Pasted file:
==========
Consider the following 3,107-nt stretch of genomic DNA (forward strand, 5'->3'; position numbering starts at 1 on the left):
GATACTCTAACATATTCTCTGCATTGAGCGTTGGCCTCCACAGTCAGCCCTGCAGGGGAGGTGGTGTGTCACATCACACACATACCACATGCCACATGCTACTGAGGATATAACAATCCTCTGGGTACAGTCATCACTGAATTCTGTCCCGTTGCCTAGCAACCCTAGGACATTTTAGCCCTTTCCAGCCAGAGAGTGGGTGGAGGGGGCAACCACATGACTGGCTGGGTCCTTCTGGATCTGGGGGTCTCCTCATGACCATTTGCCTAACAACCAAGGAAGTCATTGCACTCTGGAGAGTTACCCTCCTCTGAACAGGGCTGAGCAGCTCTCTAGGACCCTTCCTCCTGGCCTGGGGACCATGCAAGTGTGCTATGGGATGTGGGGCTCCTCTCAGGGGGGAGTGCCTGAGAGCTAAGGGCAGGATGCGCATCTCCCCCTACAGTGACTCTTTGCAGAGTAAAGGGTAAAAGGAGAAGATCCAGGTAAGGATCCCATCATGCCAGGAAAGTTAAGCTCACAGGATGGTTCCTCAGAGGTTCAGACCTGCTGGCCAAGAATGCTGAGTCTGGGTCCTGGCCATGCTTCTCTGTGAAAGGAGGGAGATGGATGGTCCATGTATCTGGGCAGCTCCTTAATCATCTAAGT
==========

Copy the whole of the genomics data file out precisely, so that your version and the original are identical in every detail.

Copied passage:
Consider the following 3,107-nt stretch of genomic DNA (forward strand, 5'->3'; position numbering starts at 1 on the left):
GATACTCTAACATATTCTCTGCATTGAGCGTTGGCCTCCACAGTCAGCCCTGCAGGGGAGGTGGTGTGTCACATCACACACATACCACATGCCACATGCTACTGAGGATATAACAATCCTCTGGGTACAGTCATCACTGAATTCTGTCCCGTTGCCTAGCAACCCTAGGACATTTTAGCCCTTTCCAGCCAGAGAGTGGGTGGAGGGGGCAACCACATGACTGGCTGGGTCCTTCTGGATCTGGGGGTCTCCTCATGACCATTTGCCTAACAACCAAGGAAGTCATTGCACTCTGGAGAGTTACCCTCCTCTGAACAGGGCTGAGCAGCTCTCTAGGACCCTTCCTCCTGGCCTGGGGACCATGCAAGTGTGCTATGGGATGTGGGGCTCCTCTCAGGGGGGAGTGCCTGAGAGCTAAGGGCAGGATGCGCATCTCCCCCTACAGTGACTCTTTGCAGAGTAAAGGGTAAAAGGAGAAGATCCAGGTAAGGATCCCATCATGCCAGGAAAGTTAAGCTCACAGGATGGTTCCTCAGAGGTTCAGACCTGCTGGCCAAGAATGCTGAGTCTGGGTCCTGGCCATGCTTCTCTGTGAAAGGAGGGAGATGGATGGTCCATGTATCTGGGCAGCTCCTTAATCATCTAAGT